As a company based in New England, CarGurus understands that traveling at this time of year can quickly become perilous, and having the right vehicle for winter can make a world of difference. We’ve already seen our first batch of snow and expect more to arrive shortly. Of course, inclement weather can unfortunately coincide with some of the busiest travel times of the year. With the amount of traffic you’re likely to experience this weekend, and with the very real possibility of icy road conditions, we implore you to be proactive this winter and drive a vehicle that can perform well in less-than-ideal conditions. That’s the best choice for you and for other drivers on the road.
The Autumn Equinox is September 22, but when the kids go back to school, summer is unofficially over. Sure, there are plenty of warm days left, but the nights have started getting cooler, and it’s only a matter of time before the leaves change and the chill of fall and winter will take hold. Now’s the time to start thinking about tires.
Automakers routinely tout all-wheel drive as the best way to deal with challenging conditions, but regardless of which wheels get power, the tires are the only parts of a car that actually touch the road. A good set of winter tires can turn a rear-wheel-drive sports car into a competent winter commuter car, while a set of ultra-high-performance summer tires can render an AWD-equipped car useless in the snow.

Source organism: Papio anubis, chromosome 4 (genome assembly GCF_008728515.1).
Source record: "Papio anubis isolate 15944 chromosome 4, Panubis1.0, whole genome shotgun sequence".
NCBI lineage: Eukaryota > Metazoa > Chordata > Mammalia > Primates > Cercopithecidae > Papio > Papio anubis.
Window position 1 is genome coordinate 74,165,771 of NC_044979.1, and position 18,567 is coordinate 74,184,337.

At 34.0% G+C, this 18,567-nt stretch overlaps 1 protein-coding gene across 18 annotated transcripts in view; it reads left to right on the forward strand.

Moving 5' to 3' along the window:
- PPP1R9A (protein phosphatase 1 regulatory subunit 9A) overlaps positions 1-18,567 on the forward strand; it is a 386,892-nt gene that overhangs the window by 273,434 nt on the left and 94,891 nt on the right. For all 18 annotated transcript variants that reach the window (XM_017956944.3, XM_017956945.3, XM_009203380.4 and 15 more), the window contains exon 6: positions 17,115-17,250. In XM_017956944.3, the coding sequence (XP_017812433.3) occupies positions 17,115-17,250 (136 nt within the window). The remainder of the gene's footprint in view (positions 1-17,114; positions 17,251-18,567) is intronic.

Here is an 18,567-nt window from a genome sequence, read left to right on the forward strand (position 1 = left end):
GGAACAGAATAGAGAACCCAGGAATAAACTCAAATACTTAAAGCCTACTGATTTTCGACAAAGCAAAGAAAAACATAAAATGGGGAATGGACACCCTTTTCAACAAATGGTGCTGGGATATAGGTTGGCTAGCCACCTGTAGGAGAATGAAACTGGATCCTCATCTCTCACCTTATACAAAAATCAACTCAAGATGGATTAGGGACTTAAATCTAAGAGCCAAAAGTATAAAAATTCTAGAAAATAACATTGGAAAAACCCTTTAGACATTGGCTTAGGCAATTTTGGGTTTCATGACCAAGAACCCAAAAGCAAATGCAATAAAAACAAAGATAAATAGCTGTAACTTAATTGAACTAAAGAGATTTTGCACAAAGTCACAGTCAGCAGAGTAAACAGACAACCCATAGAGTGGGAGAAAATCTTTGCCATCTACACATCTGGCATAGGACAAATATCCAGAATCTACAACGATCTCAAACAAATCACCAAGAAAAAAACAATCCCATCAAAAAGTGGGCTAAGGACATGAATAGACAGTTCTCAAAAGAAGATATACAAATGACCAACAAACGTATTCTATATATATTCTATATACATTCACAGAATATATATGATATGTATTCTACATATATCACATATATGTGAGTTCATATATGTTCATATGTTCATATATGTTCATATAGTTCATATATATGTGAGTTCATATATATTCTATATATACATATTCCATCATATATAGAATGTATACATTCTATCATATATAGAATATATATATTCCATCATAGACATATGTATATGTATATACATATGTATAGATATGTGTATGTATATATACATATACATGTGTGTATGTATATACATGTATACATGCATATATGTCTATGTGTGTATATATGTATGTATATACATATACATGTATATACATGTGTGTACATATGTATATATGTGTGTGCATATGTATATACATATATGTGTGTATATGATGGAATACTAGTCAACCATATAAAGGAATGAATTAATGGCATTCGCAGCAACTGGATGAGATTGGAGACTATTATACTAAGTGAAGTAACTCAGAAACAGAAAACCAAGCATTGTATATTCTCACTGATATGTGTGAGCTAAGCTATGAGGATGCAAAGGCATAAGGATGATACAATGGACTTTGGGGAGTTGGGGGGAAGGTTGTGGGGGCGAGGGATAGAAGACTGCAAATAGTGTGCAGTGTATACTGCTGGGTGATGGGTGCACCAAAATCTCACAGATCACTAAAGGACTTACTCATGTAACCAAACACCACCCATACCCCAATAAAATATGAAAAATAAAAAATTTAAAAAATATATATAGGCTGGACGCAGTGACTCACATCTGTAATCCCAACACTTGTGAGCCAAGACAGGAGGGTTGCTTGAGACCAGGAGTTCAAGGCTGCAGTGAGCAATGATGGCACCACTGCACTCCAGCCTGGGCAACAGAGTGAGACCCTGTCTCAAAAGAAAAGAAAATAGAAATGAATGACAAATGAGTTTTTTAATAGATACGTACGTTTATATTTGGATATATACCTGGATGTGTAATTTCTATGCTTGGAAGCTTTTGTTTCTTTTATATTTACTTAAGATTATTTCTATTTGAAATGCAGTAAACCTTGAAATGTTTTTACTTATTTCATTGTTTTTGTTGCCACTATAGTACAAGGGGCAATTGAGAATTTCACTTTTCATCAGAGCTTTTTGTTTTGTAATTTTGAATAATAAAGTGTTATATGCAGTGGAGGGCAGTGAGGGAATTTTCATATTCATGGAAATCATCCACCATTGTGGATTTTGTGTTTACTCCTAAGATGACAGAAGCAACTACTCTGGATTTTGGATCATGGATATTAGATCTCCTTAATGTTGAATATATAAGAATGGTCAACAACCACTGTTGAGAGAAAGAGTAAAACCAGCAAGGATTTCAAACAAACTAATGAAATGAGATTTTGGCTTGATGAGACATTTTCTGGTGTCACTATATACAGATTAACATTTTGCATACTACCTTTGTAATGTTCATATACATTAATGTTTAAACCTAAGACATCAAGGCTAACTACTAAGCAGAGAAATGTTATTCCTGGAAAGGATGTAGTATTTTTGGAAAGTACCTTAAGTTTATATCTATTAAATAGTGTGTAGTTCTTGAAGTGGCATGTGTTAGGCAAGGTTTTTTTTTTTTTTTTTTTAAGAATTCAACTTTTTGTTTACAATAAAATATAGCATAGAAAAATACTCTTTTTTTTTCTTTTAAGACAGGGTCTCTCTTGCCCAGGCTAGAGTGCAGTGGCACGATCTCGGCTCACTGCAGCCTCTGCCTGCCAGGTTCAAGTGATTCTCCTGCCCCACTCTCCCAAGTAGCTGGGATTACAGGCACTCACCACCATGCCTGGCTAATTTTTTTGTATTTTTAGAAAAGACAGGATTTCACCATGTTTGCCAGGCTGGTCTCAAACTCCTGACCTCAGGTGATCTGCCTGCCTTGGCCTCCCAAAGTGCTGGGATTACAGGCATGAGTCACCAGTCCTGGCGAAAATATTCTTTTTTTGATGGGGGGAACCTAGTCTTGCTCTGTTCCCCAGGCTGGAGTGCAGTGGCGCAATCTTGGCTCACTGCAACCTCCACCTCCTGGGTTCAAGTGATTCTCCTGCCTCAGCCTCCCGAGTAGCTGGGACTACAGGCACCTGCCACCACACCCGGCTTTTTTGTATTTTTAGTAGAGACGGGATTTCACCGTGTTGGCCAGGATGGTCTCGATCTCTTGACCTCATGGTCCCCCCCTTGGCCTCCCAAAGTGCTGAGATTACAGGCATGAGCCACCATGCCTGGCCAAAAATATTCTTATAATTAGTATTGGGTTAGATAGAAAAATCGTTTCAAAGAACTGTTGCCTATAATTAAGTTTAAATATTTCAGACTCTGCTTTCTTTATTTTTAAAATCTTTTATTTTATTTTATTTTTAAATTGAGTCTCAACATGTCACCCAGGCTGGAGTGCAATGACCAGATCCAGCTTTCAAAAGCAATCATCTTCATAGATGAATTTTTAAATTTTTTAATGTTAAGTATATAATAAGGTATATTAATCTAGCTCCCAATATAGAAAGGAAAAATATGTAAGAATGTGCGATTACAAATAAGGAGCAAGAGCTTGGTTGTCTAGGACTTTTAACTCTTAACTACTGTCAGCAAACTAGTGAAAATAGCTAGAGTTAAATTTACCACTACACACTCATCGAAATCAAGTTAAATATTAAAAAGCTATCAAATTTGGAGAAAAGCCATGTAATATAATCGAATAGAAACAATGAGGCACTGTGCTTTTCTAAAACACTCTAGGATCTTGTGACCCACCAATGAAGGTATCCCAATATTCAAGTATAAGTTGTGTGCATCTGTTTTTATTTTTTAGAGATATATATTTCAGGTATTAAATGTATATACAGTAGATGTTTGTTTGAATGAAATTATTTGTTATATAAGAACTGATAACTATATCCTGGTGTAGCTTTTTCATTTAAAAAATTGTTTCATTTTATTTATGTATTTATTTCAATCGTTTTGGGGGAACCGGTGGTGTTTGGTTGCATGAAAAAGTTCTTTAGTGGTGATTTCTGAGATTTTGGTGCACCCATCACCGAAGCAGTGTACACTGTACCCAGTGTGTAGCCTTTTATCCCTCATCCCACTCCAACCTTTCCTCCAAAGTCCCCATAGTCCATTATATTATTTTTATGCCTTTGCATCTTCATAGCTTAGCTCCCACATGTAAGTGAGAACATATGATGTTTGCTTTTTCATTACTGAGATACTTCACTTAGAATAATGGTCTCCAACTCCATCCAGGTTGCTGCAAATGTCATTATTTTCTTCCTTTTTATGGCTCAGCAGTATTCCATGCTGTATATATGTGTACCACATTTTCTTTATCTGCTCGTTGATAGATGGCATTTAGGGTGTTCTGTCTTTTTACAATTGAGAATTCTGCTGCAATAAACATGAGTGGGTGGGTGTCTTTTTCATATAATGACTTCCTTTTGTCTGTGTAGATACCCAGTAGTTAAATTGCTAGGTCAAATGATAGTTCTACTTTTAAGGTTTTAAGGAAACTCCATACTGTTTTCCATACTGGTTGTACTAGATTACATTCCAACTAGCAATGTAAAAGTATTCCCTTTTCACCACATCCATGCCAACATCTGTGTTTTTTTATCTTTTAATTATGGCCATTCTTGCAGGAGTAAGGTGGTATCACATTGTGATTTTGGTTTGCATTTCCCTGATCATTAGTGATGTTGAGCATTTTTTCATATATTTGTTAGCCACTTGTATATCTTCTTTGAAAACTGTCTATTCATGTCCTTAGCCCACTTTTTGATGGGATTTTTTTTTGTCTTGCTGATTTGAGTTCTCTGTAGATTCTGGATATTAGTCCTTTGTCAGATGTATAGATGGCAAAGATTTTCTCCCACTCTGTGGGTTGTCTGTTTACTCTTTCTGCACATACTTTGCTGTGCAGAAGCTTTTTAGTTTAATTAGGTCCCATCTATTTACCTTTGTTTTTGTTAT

Why do you need winter tires? The fast answer is handling. Well-designed winter tires have deeper treads than summer or all-season tires. (The latter, by the way, are really three-season tires if you live in the snow belt.)
Winter tires’ deeper treads help them deal with snow and the icy precipitation that creates slush. An interesting side benefit of winter tires is that they improve traction by packing snow in those treads for better grip on snow.
Also, winter tires are designed with tiny slits in the treads (or as Bridgestone calls them “snipes”). These provide biting edges on ice that help with acceleration, deceleration, and stopping.